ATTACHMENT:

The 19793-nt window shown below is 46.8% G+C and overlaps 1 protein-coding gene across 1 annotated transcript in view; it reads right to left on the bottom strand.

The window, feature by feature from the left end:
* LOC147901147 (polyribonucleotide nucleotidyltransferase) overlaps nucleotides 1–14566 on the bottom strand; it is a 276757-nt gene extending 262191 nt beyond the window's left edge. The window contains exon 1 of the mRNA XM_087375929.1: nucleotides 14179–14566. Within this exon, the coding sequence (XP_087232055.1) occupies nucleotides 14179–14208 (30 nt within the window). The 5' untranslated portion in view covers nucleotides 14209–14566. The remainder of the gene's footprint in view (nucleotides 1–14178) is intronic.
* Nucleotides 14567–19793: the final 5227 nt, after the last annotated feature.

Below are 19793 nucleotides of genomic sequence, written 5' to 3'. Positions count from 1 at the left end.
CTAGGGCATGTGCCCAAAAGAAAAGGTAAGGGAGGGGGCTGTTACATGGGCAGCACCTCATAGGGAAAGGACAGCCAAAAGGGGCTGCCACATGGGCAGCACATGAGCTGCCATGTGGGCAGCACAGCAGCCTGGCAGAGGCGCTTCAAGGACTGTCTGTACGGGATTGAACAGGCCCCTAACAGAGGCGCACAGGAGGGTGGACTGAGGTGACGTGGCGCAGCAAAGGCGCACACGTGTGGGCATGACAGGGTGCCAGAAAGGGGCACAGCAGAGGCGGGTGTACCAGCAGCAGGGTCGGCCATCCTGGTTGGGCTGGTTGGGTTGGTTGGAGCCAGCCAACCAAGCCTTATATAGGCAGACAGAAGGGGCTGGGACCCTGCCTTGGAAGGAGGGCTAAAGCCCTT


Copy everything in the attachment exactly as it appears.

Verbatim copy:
The 19793-nt window shown below is 46.8% G+C and overlaps 1 protein-coding gene across 1 annotated transcript in view; it reads right to left on the bottom strand.

The window, feature by feature from the left end:
* LOC147901147 (polyribonucleotide nucleotidyltransferase) overlaps nucleotides 1–14566 on the bottom strand; it is a 276757-nt gene extending 262191 nt beyond the window's left edge. The window contains exon 1 of the mRNA XM_087375929.1: nucleotides 14179–14566. Within this exon, the coding sequence (XP_087232055.1) occupies nucleotides 14179–14208 (30 nt within the window). The 5' untranslated portion in view covers nucleotides 14209–14566. The remainder of the gene's footprint in view (nucleotides 1–14178) is intronic.
* Nucleotides 14567–19793: the final 5227 nt, after the last annotated feature.

Below are 19793 nucleotides of genomic sequence, written 5' to 3'. Positions count from 1 at the left end.
CTAGGGCATGTGCCCAAAAGAAAAGGTAAGGGAGGGGGCTGTTACATGGGCAGCACCTCATAGGGAAAGGACAGCCAAAAGGGGCTGCCACATGGGCAGCACATGAGCTGCCATGTGGGCAGCACAGCAGCCTGGCAGAGGCGCTTCAAGGACTGTCTGTACGGGATTGAACAGGCCCCTAACAGAGGCGCACAGGAGGGTGGACTGAGGTGACGTGGCGCAGCAAAGGCGCACACGTGTGGGCATGACAGGGTGCCAGAAAGGGGCACAGCAGAGGCGGGTGTACCAGCAGCAGGGTCGGCCATCCTGGTTGGGCTGGTTGGGTTGGTTGGAGCCAGCCAACCAAGCCTTATATAGGCAGACAGAAGGGGCTGGGACCCTGCCTTGGAAGGAGGGCTAAAGCCCTT